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Openness and transparency are a long way off

At the National Council for Voluntary Organisations’ annual conference yesterday, its chief executive Sir Stuart Etherington called for greater transparency about the Work Programme.

“It is appalling that voluntary sector organisations are being gagged,” he said, referring to the clauses in some Work Programme contracts that say organisations will “not do anything which may attract adverse publicity”  to the Department for Work and Pensions.

But if recent experience is anything to go by, openness and transparency are a long way off.

When it became clear last week that the charity Cornwall Neighbourhoods for Change had pulled out of the programme, the charity said it could not make any comments beyond a statement that had been agreed by Prospects, the charity’s prime contractor, and the DWP.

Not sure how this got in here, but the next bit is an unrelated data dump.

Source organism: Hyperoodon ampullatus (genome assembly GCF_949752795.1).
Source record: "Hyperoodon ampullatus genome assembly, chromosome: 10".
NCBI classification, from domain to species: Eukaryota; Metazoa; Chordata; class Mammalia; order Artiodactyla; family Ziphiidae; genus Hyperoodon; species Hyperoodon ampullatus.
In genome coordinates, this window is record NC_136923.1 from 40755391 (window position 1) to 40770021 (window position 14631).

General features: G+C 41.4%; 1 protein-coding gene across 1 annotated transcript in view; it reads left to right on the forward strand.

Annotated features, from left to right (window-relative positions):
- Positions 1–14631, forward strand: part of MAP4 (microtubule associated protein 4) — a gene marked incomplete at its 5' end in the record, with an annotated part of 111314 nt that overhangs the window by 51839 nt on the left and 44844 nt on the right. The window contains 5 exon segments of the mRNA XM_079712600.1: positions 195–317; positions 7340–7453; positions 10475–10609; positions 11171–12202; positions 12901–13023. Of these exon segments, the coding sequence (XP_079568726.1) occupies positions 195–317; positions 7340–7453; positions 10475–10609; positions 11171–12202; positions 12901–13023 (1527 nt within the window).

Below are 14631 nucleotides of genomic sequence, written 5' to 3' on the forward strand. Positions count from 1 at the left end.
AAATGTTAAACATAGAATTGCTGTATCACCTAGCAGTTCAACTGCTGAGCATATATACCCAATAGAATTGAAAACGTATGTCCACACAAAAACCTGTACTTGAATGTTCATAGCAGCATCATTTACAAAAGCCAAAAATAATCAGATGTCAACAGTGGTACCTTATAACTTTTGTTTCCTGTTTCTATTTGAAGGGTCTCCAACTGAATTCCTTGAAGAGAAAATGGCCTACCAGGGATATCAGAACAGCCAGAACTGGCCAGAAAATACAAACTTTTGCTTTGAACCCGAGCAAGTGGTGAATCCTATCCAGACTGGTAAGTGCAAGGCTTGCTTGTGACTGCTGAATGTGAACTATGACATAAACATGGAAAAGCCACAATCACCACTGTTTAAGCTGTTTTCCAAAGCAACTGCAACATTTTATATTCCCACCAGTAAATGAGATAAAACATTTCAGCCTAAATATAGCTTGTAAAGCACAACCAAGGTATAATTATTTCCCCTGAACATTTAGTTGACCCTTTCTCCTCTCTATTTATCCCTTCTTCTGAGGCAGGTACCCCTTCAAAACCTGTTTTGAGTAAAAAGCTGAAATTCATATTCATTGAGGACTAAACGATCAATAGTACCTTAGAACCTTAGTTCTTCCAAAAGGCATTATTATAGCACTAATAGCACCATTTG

“In Cornwall, CN4C has decided to withdraw from the supply chain in order to focus on its other successful contracts, delivering quality services to the most disadvantaged communities in Cornwall,” the statement said.

The parties involved would be naïve to think that any informed observer would accept this explanation. An NCVO report published in January indicated that more than half of the charities delivering the Work Programme said their prime contractor had not protected them from financial risk, as they are required to do.

It also warned that the scheme, which is run on a payment-by-results basis, could threaten the sustainability of many of the charities involved.

We don’t know, of course, whether these issues were at play in the case of Cornwall Neighbourhoods for Change.

But Etherington’s point yesterday was that if charities cannot share their experiences, they will not learn important lessons from those in similar situations. If the charity could speak out, it might issue a warning to others that could prevent them from encountering the problems it has run into.

From a government that repeats its commitment to transparency, this sort of silencing is not just insulting, but damaging.